Year-Long Preparation

To prepare for the conference, the group began meeting in the fall of 2015, when it selected the delegation members and petitioned the National MUN Office to represent Australia at the conference, said Hazlett. This spring, the group began meeting twice weekly in IS 3060 (Model United Nations), a course Hazlett organized as part of the University's BA in International Studies program. In the course, students researched the foreign policy histories of Australia and New Zealand and practiced the conventions of United Nations speeches and negotiation techniques. By February, the students paired up to work in committees to formulate position papers covering 39 topics chosen by the National MUN staff from among issues confronting the actual UN. These included terrorism, sustainability and development, drug trafficking, migration and human rights, small arms control, civilian capacity in the aftermath of conflict, green economy and transportation, child marriage and clean water accessibility, among others.

Rewards and Opportunities

Once again, the UNO Model UN received generous support from the UNO administration to cover airfare and hotel costs for the trip to New York, Hazlett said. Additional support was provided by UNO Student Government, the Division of International Education, Center Austria, the College of Liberal Arts, the BA in International Studies program as well as several UNO faculty, students and private citizens.  The UNO community’s commitment to and support for the MUN program has, as always, helped motivate the team to perform at their best.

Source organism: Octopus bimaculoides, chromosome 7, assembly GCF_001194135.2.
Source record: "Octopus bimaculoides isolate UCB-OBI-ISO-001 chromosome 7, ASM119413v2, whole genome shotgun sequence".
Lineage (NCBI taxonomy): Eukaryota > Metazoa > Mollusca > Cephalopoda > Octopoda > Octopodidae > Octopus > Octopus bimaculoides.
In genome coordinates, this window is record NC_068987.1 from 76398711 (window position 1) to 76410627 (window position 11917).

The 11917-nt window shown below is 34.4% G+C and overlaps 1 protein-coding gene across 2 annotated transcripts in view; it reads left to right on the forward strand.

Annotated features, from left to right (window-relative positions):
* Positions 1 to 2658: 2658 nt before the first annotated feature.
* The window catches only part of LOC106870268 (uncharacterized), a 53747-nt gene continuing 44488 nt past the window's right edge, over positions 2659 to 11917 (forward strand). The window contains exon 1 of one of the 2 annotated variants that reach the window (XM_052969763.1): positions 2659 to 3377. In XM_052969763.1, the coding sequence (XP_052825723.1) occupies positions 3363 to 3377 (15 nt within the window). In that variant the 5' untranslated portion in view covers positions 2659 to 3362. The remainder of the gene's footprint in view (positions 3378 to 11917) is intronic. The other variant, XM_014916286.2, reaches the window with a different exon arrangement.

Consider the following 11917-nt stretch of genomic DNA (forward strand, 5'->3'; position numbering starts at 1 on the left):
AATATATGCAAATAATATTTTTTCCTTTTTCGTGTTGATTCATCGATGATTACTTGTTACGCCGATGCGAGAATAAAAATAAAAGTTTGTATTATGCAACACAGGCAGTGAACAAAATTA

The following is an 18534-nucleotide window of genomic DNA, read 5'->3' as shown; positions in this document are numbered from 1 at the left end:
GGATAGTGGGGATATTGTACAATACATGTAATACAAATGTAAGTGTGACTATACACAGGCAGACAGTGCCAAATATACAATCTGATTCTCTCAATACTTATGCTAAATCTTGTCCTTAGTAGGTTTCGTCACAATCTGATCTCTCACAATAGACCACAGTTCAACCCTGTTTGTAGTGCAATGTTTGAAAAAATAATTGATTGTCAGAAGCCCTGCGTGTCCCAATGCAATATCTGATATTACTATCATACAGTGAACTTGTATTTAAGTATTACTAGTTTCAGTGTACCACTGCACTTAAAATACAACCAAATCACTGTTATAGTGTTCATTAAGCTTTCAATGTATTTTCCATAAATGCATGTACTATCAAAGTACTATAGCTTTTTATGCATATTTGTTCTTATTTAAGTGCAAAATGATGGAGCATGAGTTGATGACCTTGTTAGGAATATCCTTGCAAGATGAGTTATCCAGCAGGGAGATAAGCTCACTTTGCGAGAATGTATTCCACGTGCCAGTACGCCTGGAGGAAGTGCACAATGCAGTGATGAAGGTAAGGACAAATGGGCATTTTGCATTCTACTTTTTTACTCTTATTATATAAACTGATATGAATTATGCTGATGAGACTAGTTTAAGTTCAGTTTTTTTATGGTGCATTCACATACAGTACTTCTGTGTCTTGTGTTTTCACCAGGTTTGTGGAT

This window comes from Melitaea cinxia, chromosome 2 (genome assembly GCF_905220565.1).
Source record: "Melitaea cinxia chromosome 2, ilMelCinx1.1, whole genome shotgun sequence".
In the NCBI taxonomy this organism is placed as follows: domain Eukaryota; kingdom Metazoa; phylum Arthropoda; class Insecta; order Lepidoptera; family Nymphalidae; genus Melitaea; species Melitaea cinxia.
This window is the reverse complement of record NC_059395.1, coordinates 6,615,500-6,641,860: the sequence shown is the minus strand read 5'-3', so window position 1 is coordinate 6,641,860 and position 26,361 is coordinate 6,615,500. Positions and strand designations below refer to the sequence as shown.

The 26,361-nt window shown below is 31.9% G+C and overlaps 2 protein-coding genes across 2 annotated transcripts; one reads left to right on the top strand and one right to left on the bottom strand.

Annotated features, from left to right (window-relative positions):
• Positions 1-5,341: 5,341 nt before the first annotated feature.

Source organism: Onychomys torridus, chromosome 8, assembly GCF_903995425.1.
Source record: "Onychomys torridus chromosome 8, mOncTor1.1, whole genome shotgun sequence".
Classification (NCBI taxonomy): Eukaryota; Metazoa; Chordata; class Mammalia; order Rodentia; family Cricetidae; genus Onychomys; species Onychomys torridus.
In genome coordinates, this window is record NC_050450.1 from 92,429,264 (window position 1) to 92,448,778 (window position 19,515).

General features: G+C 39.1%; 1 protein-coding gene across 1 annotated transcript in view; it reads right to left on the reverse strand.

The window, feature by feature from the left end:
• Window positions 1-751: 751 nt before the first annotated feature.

Students worked diligently from 7:30 a.m. until midnight every day of the five-day conference, which was held from March 20 to March 25.  Among their activities was a two-hour briefing with staff at Australia’s Permanent Mission to the United Nations that greatly enhanced their understanding of diplomatic language and Australia’s position on a variety of issues. The group attended a speaker series featuring correspondents from major news media and representatives of various political and non-governmental organizations and also took the time to enjoy some New York City attractions. For many of this year’s delegates, the week also provided an eye-opening look at future career options at an opportunities fair. The highlight of the week came on the final day, when all delegates packed the General Assembly Hall of the United Nations to listen to closing speeches by diplomats and UN officers and to receive their awards.